Rent a room scheme

If you are considering renting a room, please take time to read the guidance from Shelter on being a lodger.

You can find rooms to rent advertised in a variety of places. Keep a look out on social media such as Facebook community pages, for example ‘Nuneaton House to Let, For Sale or Wanted'.

Also keep a look out in shop windows, newsagents, and notice boards in the community.

Some websites advertising rooms to rent:

I am a landlord, what do I need to consider when renting out a room in my home

Sharing or renting a room has become more popular as more people struggle to afford private rented accommodation or a mortgage. From the landlord’s point of view, it helps to pay the rent or mortgage.  A lodger may be able to secure an improved property if it is the landlord’s home as well as a lodger and it is often cheaper than renting a property on your own.

From 6 April 2016 if you rent out or are considering renting out a room in your home you can get up to £7,500 tax free income. This is due to a government scheme called Rent a Room designed to encourage people to take in lodgers.

How much can I charge

That all depends on where you live and what your property is like. Have a look at other peoples’ adverts, for example on the Spareroom website portal to see other rooms available in your area and get an idea what the going rate is likely to be.

For simplicity, the cost of utilities such as gas, electricity and water are often considered as part of the rental charge.

How can I prevent problems from occurring

You do not have to produce a written letting agreement, but it is advisable to do so. You can search the internet for ‘lodger’s agreement’ or ‘excluded occupier agreement.’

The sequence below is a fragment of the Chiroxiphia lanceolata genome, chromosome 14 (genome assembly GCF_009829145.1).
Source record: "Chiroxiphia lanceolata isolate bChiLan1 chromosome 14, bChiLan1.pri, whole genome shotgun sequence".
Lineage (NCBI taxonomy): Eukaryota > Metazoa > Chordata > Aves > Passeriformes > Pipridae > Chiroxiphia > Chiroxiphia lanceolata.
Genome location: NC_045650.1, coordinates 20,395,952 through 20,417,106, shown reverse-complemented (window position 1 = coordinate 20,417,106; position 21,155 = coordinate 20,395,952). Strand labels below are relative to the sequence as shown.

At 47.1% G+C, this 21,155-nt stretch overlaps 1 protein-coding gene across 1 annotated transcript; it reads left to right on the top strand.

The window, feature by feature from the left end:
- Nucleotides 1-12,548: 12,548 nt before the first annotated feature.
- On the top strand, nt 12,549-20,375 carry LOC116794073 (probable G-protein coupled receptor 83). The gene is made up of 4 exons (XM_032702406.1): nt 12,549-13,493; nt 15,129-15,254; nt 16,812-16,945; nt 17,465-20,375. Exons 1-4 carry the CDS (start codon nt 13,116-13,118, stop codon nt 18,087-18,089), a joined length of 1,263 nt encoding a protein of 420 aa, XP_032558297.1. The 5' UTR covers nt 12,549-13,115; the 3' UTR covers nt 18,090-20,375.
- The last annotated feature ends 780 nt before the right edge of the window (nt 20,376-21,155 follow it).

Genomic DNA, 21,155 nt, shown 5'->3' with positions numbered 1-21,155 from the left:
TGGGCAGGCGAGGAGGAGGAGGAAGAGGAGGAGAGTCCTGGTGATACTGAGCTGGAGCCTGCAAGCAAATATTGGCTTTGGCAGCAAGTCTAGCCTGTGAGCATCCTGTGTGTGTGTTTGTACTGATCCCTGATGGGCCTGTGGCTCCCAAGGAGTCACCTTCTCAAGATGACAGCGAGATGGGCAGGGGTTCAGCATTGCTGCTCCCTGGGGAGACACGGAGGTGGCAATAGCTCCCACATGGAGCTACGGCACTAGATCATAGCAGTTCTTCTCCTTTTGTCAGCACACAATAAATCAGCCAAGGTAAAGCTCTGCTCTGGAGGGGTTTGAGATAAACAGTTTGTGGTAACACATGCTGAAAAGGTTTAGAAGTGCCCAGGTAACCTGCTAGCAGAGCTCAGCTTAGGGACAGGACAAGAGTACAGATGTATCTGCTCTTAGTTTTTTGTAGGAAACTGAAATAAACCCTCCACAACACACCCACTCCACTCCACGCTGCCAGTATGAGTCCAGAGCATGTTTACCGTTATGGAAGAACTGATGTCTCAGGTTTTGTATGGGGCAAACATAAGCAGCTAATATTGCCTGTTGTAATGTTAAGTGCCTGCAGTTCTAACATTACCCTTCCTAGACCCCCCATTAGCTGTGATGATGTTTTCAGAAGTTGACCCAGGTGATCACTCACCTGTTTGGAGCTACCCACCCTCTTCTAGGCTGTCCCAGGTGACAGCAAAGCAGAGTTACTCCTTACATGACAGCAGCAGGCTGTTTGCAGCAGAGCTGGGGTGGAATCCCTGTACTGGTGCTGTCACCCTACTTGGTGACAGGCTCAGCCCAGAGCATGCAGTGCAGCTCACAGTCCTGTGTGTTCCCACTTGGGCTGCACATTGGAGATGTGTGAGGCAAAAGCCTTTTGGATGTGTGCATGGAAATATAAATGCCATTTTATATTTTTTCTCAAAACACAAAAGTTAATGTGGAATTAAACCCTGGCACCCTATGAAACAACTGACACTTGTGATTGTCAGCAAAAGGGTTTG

Items usually covered in an agreement include:

  • how long the letting will last
  • how much rent the lodger has to pay and any arrangements for review if necessary
  • how much notice one party will give to the other at the end of the letting
  • what meals or services will be provided if any

Other points to consider:

  • It is usual to ask for rent in advance, for example, one month’s rent paid in advance at the start date of the agreement
  • It is advisable to carry out background checks on prospective lodgers. This will help minimise the risk of rent arrears and other problems by carrying out checks on prospective lodgers. Background checks will help shed light on things such as their renting history, financial background, and employment
  • You will also have to carry out a right to rent check on anyone moving into our property
  • You are entitled to take a deposit before the lodger moves in, to act as security in case they leave the property owing you money or pay for any damage
  • In a written agreement, it should be stated clearly the circumstances under which part, or all the deposit may be withheld at the end of the agreement
  • It is recommended that an inventory be made on the day the lodger moves in and then checked when the lodger leaves your home. The inventory should be signed by both parties and a copy retained so that if damages are caused by your lodger, you have a record of the original condition
  • Taking photographs of the interior of the accommodation when the let starts can also be a useful way of recording its condition, in case of any later dispute
  • If you take a deposit, it may be advisable to keep the deposit in a separate bank account so that it can be returned easily at the end of the letting